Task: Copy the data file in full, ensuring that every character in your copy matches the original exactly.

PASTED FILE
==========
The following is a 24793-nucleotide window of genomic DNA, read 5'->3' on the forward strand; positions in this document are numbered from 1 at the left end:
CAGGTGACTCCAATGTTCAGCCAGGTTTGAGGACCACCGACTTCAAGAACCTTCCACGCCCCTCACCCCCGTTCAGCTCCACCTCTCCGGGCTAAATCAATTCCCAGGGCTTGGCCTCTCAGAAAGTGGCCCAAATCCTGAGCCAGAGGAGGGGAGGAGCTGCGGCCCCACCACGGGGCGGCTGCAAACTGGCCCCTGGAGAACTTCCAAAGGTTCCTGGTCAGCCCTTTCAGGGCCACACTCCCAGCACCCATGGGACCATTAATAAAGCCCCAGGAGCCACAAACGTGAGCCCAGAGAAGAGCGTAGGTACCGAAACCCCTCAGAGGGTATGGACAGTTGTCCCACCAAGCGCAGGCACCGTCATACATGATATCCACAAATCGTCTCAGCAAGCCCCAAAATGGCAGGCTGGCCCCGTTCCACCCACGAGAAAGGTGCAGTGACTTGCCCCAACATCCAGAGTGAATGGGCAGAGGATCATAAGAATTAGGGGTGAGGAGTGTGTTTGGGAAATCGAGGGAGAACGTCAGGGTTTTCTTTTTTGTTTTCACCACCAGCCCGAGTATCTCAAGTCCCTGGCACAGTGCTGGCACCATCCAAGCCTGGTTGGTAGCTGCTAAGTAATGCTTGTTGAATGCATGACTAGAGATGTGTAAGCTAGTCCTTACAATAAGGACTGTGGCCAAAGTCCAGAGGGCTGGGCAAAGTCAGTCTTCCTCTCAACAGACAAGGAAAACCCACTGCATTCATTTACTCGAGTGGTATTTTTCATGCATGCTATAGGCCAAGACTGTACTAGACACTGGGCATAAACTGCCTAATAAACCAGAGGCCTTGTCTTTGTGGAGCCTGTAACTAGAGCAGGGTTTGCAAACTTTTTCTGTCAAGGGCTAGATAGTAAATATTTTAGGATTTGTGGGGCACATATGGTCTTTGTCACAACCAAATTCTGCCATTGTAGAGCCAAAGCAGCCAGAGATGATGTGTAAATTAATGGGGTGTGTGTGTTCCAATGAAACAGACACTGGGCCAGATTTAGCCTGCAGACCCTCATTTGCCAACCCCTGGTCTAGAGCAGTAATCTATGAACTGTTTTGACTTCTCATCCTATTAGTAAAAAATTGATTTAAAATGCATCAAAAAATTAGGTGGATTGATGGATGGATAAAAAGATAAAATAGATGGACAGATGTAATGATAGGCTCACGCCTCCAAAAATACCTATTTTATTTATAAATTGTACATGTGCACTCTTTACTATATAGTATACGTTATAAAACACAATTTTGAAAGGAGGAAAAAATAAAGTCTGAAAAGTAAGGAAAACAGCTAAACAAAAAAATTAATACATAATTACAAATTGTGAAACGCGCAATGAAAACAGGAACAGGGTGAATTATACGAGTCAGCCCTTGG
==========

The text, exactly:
The following is a 24793-nucleotide window of genomic DNA, read 5'->3' on the forward strand; positions in this document are numbered from 1 at the left end:
CAGGTGACTCCAATGTTCAGCCAGGTTTGAGGACCACCGACTTCAAGAACCTTCCACGCCCCTCACCCCCGTTCAGCTCCACCTCTCCGGGCTAAATCAATTCCCAGGGCTTGGCCTCTCAGAAAGTGGCCCAAATCCTGAGCCAGAGGAGGGGAGGAGCTGCGGCCCCACCACGGGGCGGCTGCAAACTGGCCCCTGGAGAACTTCCAAAGGTTCCTGGTCAGCCCTTTCAGGGCCACACTCCCAGCACCCATGGGACCATTAATAAAGCCCCAGGAGCCACAAACGTGAGCCCAGAGAAGAGCGTAGGTACCGAAACCCCTCAGAGGGTATGGACAGTTGTCCCACCAAGCGCAGGCACCGTCATACATGATATCCACAAATCGTCTCAGCAAGCCCCAAAATGGCAGGCTGGCCCCGTTCCACCCACGAGAAAGGTGCAGTGACTTGCCCCAACATCCAGAGTGAATGGGCAGAGGATCATAAGAATTAGGGGTGAGGAGTGTGTTTGGGAAATCGAGGGAGAACGTCAGGGTTTTCTTTTTTGTTTTCACCACCAGCCCGAGTATCTCAAGTCCCTGGCACAGTGCTGGCACCATCCAAGCCTGGTTGGTAGCTGCTAAGTAATGCTTGTTGAATGCATGACTAGAGATGTGTAAGCTAGTCCTTACAATAAGGACTGTGGCCAAAGTCCAGAGGGCTGGGCAAAGTCAGTCTTCCTCTCAACAGACAAGGAAAACCCACTGCATTCATTTACTCGAGTGGTATTTTTCATGCATGCTATAGGCCAAGACTGTACTAGACACTGGGCATAAACTGCCTAATAAACCAGAGGCCTTGTCTTTGTGGAGCCTGTAACTAGAGCAGGGTTTGCAAACTTTTTCTGTCAAGGGCTAGATAGTAAATATTTTAGGATTTGTGGGGCACATATGGTCTTTGTCACAACCAAATTCTGCCATTGTAGAGCCAAAGCAGCCAGAGATGATGTGTAAATTAATGGGGTGTGTGTGTTCCAATGAAACAGACACTGGGCCAGATTTAGCCTGCAGACCCTCATTTGCCAACCCCTGGTCTAGAGCAGTAATCTATGAACTGTTTTGACTTCTCATCCTATTAGTAAAAAATTGATTTAAAATGCATCAAAAAATTAGGTGGATTGATGGATGGATAAAAAGATAAAATAGATGGACAGATGTAATGATAGGCTCACGCCTCCAAAAATACCTATTTTATTTATAAATTGTACATGTGCACTCTTTACTATATAGTATACGTTATAAAACACAATTTTGAAAGGAGGAAAAAATAAAGTCTGAAAAGTAAGGAAAACAGCTAAACAAAAAAATTAATACATAATTACAAATTGTGAAACGCGCAATGAAAACAGGAACAGGGTGAATTATACGAGTCAGCCCTTGG